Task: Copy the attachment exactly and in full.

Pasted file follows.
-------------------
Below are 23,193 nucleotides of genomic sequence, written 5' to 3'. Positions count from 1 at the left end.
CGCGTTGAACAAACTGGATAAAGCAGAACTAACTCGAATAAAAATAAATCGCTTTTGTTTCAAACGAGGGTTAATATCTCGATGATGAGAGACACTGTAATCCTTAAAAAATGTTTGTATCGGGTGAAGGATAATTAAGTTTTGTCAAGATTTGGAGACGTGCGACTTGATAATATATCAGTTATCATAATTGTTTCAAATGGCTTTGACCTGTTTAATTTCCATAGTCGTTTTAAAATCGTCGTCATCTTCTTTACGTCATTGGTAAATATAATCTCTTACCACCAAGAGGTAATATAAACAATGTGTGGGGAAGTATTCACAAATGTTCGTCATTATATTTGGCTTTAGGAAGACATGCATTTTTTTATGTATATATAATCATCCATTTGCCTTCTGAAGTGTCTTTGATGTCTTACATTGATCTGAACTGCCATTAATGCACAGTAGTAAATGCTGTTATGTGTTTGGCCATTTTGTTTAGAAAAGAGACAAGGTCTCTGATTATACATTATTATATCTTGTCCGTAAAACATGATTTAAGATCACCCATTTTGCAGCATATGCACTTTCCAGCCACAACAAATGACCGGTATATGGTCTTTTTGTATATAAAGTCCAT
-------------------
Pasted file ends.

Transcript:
Below are 23,193 nucleotides of genomic sequence, written 5' to 3'. Positions count from 1 at the left end.
CGCGTTGAACAAACTGGATAAAGCAGAACTAACTCGAATAAAAATAAATCGCTTTTGTTTCAAACGAGGGTTAATATCTCGATGATGAGAGACACTGTAATCCTTAAAAAATGTTTGTATCGGGTGAAGGATAATTAAGTTTTGTCAAGATTTGGAGACGTGCGACTTGATAATATATCAGTTATCATAATTGTTTCAAATGGCTTTGACCTGTTTAATTTCCATAGTCGTTTTAAAATCGTCGTCATCTTCTTTACGTCATTGGTAAATATAATCTCTTACCACCAAGAGGTAATATAAACAATGTGTGGGGAAGTATTCACAAATGTTCGTCATTATATTTGGCTTTAGGAAGACATGCATTTTTTTATGTATATATAATCATCCATTTGCCTTCTGAAGTGTCTTTGATGTCTTACATTGATCTGAACTGCCATTAATGCACAGTAGTAAATGCTGTTATGTGTTTGGCCATTTTGTTTAGAAAAGAGACAAGGTCTCTGATTATACATTATTATATCTTGTCCGTAAAACATGATTTAAGATCACCCATTTTGCAGCATATGCACTTTCCAGCCACAACAAATGACCGGTATATGGTCTTTTTGTATATAAAGTCCAT